Emotions can run high at IEP meetings. But it’s important to focus on the end goal: helping your child. Here are 10 stay-calm phrases you can use to redirect conversation and defuse tense situations.
1. “I may be misunderstanding.”
meetings can get heated when there is disagreement about how to interpret laws or test results. You can defuse that by taking a step back and giving the school a chance to explain its position. If you’re certain you’re correct, don’t worry — you’ll get a chance to say so.
Sample response: “I may be misunderstanding. Can you show me a detailed interpretation of that law? Here’s the information I have on hand that speaks to this issue.”
2. “I can show you.”
If someone tries to shut conversation by telling you they’re not sure where your information is coming from, that’s easy enough to defuse. Simply show them.
Sample response: “I can show you where I’ve highlighted that information in the report and progress notes. Can we make each team member a copy?”
3. “How can we work together to make this happen?”
It can be frustrating (to say the least) to hear someone at your child’s school tell you it doesn’t provide a certain service or doesn’t have the staff to implement it. But the law is on your side, so make the conversation about collaboration.
Sample response: “How can we work together to make this happen? The law says services must meet my child’s unique needs, and this is the recommended service.”
4. “May I see a copy of the written policy?”
Someone from the school might say, “This is how we’ve always done something.” But that doesn’t necessarily mean it’s a policy. Defuse any arguments about it by asking to see in writing that this is how they handle the situation.
Sample response: “I understand this is how you do things. May I see a copy of the written policy that outlines this procedure?”
5. “Let’s ask him to join us.”
Federal law says that the IEP team needs to include someone who is able to make decisions about staff and funding. But in practice you may hear, “I’m not in a position to make that decision.” Instead of getting upset, get practical.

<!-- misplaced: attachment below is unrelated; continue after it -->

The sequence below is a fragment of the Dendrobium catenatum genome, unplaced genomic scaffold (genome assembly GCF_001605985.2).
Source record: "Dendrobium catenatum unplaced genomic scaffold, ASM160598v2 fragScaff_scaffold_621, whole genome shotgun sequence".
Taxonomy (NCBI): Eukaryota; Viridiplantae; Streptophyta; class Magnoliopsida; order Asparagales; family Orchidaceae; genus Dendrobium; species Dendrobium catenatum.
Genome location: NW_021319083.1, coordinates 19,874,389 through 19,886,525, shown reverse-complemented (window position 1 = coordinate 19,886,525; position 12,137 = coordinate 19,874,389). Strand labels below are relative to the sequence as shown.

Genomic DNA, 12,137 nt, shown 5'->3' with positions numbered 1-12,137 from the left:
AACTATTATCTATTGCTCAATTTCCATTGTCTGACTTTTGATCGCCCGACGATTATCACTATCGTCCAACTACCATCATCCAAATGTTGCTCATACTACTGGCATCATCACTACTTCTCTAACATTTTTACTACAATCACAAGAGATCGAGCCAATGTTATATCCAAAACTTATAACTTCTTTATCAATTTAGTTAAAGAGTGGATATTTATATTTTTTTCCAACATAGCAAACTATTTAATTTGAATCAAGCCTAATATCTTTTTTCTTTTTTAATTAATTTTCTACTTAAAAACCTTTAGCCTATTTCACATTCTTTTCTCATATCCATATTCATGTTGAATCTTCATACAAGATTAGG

Sample response: “Is it Mr. Smith who has that authority? Let’s call him and ask him to join us.”
6. “I understand.”
It may surprise you how this simple phrase can defuse tense situations. Keep in mind it doesn’t mean the same thing as “I agree.” It just means you’re hearing what’s been said.
Sample response: “I understand you only have 15 minutes left for this meeting. While we’re all here, why don’t we set up another time to continue this conversation.”
7. “I’ve noticed…”
Parents are equal members of the IEP team. If you feel like your concerns aren’t being heard, take a breath and then calmly speak up. Be specific about what you know about and see in your child.
Sample response: “I’ve noticed that at the end of the day, Olivia isn’t able to focus on her homework without getting frustrated. I’d like to talk about how to make that easier for her.”
8. “How does that look in the classroom?”
Conversation about , behavior plans, or can easily turn to talk about theories or ideas. You can redirect by asking about how things will actually work.
Sample response: “I like the idea of checking in every 15 minutes to see if Olivia is on task. How will that happen in the classroom? Will the teacher be able to manage that?”
9. “What alternatives do you suggest?”
When you hear, “We don’t agree with that recommendation,” you may feel the need to push to defend your position. Instead, keep the dialogue going.
Sample response: “OK, you don’t think that will work for Olivia. What alternatives do you suggest to address that identified need?”
10. “Let’s talk about what’s working.”
Sometimes it can feel like an IEP meeting is a long conversation about what’s going wrong. It doesn’t have to be. In fact, focusing on what’s going well can help you discover ways to address other issues.
Sample response: “Let’s talk about what’s working. Maybe some of those strengths and strategies can help us find ways to address the trouble spots.”
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About the author
About the author
Amanda Morin worked as a classroom teacher and as an early intervention specialist for 10 years. She is the author of